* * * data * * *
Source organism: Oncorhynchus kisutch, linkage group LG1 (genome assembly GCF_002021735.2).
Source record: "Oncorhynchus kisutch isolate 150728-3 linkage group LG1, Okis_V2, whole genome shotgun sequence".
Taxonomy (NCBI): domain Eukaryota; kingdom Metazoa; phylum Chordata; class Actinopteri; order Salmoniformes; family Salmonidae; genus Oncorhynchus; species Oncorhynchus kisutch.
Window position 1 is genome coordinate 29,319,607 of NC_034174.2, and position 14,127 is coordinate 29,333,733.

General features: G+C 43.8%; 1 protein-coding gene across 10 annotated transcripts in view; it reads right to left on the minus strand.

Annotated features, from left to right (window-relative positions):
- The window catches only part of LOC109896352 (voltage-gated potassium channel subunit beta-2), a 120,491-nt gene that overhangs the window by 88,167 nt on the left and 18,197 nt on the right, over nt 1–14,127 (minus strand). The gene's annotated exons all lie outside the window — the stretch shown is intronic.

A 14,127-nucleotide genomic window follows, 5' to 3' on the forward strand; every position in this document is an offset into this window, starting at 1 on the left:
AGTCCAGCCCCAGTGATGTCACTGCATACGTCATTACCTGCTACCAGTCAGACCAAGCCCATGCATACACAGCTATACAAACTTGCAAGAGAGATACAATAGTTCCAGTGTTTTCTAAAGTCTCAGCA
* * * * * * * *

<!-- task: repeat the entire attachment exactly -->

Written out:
Source organism: Oncorhynchus kisutch, linkage group LG1 (genome assembly GCF_002021735.2).
Source record: "Oncorhynchus kisutch isolate 150728-3 linkage group LG1, Okis_V2, whole genome shotgun sequence".
Taxonomy (NCBI): domain Eukaryota; kingdom Metazoa; phylum Chordata; class Actinopteri; order Salmoniformes; family Salmonidae; genus Oncorhynchus; species Oncorhynchus kisutch.
Window position 1 is genome coordinate 29,319,607 of NC_034174.2, and position 14,127 is coordinate 29,333,733.

General features: G+C 43.8%; 1 protein-coding gene across 10 annotated transcripts in view; it reads right to left on the minus strand.

Annotated features, from left to right (window-relative positions):
- The window catches only part of LOC109896352 (voltage-gated potassium channel subunit beta-2), a 120,491-nt gene that overhangs the window by 88,167 nt on the left and 18,197 nt on the right, over nt 1–14,127 (minus strand). The gene's annotated exons all lie outside the window — the stretch shown is intronic.

A 14,127-nucleotide genomic window follows, 5' to 3' on the forward strand; every position in this document is an offset into this window, starting at 1 on the left:
AGTCCAGCCCCAGTGATGTCACTGCATACGTCATTACCTGCTACCAGTCAGACCAAGCCCATGCATACACAGCTATACAAACTTGCAAGAGAGATACAATAGTTCCAGTGTTTTCTAAAGTCTCAGCA